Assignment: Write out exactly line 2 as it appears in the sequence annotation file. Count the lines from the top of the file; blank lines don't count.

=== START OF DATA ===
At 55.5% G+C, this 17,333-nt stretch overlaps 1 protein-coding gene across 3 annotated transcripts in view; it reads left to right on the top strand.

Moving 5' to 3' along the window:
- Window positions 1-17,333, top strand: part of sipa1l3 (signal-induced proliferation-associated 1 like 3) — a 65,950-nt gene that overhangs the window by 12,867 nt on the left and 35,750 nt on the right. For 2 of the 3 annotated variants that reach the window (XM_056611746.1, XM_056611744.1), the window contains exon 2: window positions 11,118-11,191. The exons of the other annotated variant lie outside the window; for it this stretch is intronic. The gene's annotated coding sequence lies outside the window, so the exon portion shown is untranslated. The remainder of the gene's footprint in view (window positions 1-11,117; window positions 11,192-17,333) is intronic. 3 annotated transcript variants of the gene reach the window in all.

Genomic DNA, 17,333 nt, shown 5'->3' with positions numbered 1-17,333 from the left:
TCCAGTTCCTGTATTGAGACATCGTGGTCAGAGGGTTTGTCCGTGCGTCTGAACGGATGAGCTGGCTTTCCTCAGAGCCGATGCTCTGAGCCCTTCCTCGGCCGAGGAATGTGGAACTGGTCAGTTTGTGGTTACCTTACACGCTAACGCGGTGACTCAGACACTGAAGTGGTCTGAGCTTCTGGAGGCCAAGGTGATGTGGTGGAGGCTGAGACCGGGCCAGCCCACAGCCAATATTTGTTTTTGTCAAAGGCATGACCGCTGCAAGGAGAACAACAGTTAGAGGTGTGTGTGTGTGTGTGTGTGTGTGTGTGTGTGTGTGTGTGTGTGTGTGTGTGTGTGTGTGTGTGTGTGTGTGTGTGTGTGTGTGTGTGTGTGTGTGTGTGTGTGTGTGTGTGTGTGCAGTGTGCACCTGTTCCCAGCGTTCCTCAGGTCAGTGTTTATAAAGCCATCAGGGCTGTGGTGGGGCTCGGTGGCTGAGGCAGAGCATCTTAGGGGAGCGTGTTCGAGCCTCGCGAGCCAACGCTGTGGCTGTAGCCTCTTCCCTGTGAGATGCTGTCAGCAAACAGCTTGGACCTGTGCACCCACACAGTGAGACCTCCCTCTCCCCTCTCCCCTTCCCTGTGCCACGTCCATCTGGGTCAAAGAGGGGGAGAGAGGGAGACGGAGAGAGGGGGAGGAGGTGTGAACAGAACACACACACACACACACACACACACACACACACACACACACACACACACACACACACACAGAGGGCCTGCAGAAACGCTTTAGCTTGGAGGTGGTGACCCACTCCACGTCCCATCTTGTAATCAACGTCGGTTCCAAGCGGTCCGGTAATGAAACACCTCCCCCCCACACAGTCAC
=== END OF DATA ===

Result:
Moving 5' to 3' along the window: